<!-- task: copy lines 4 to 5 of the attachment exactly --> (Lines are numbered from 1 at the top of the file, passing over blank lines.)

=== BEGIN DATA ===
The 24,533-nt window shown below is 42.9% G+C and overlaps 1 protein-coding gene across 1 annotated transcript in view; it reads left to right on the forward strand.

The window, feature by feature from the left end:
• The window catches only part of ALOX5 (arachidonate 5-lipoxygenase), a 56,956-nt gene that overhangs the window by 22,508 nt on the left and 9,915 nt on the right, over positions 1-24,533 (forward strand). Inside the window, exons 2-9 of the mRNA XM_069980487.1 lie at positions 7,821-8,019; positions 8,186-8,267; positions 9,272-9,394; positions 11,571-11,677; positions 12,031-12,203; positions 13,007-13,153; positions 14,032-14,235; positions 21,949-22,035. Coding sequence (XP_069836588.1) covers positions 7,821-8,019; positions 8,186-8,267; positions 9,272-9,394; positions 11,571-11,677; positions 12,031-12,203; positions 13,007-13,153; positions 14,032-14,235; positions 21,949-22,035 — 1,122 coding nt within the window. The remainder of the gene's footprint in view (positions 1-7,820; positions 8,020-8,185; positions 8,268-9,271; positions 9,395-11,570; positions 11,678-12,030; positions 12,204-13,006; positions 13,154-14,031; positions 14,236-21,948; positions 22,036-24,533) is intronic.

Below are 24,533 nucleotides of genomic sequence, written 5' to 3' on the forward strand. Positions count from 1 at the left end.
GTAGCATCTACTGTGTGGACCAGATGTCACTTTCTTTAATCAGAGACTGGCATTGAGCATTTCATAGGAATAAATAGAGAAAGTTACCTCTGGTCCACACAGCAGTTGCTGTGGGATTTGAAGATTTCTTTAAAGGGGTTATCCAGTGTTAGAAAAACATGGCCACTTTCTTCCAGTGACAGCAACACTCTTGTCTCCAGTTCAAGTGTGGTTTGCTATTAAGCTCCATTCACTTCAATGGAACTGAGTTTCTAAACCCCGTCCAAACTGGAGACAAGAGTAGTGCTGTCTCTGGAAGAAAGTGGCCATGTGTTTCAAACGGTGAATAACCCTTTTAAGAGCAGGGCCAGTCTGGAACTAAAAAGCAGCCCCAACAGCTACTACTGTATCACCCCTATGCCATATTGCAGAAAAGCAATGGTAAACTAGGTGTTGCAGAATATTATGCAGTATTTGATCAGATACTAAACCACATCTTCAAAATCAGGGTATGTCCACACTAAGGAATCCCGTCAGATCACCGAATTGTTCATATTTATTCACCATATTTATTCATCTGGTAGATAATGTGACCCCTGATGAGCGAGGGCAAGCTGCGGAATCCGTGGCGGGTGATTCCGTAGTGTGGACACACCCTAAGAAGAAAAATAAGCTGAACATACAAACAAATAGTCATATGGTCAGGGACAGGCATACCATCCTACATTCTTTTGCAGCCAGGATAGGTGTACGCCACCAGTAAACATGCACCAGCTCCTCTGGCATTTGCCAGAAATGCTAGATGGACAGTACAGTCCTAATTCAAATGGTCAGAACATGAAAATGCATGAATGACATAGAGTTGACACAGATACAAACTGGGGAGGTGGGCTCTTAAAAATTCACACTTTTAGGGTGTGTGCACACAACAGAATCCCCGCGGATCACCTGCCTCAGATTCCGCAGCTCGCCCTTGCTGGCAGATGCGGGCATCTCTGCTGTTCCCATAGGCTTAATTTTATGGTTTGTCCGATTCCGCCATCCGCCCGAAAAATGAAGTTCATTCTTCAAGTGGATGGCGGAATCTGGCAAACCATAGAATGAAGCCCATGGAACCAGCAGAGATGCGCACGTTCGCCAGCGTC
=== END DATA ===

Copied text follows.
Below are 24,533 nucleotides of genomic sequence, written 5' to 3' on the forward strand. Positions count from 1 at the left end.
GTAGCATCTACTGTGTGGACCAGATGTCACTTTCTTTAATCAGAGACTGGCATTGAGCATTTCATAGGAATAAATAGAGAAAGTTACCTCTGGTCCACACAGCAGTTGCTGTGGGATTTGAAGATTTCTTTAAAGGGGTTATCCAGTGTTAGAAAAACATGGCCACTTTCTTCCAGTGACAGCAACACTCTTGTCTCCAGTTCAAGTGTGGTTTGCTATTAAGCTCCATTCACTTCAATGGAACTGAGTTTCTAAACCCCGTCCAAACTGGAGACAAGAGTAGTGCTGTCTCTGGAAGAAAGTGGCCATGTGTTTCAAACGGTGAATAACCCTTTTAAGAGCAGGGCCAGTCTGGAACTAAAAAGCAGCCCCAACAGCTACTACTGTATCACCCCTATGCCATATTGCAGAAAAGCAATGGTAAACTAGGTGTTGCAGAATATTATGCAGTATTTGATCAGATACTAAACCACATCTTCAAAATCAGGGTATGTCCACACTAAGGAATCCCGTCAGATCACCGAATTGTTCATATTTATTCACCATATTTATTCATCTGGTAGATAATGTGACCCCTGATGAGCGAGGGCAAGCTGCGGAATCCGTGGCGGGTGATTCCGTAGTGTGGACACACCCTAAGAAGAAAAATAAGCTGAACATACAAACAAATAGTCATATGGTCAGGGACAGGCATACCATCCTACATTCTTTTGCAGCCAGGATAGGTGTACGCCACCAGTAAACATGCACCAGCTCCTCTGGCATTTGCCAGAAATGCTAGATGGACAGTACAGTCCTAATTCAAATGGTCAGAACATGAAAATGCATGAATGACATAGAGTTGACACAGATACAAACTGGGGAGGTGGGCTCTTAAAAATTCACACTTTTAGGGTGTGTGCACACAACAGAATCCCCGCGGATCACCTGCCTCAGATTCCGCAGCTCGCCCTTGCTGGCAGATGCGGGCATCTCTGCTGTTCCCATAGGCTTAATTTTATGGTTTGTCCGATTCCGCCATCCGCCCGAAAAATGAAGTTCATTCTTCAAGTGGATGGCGGAATCTGGCAAACCATAGAATGAAGCCCATGGAACCAGCAGAGATGCGCACGTTCGCCAGCGTC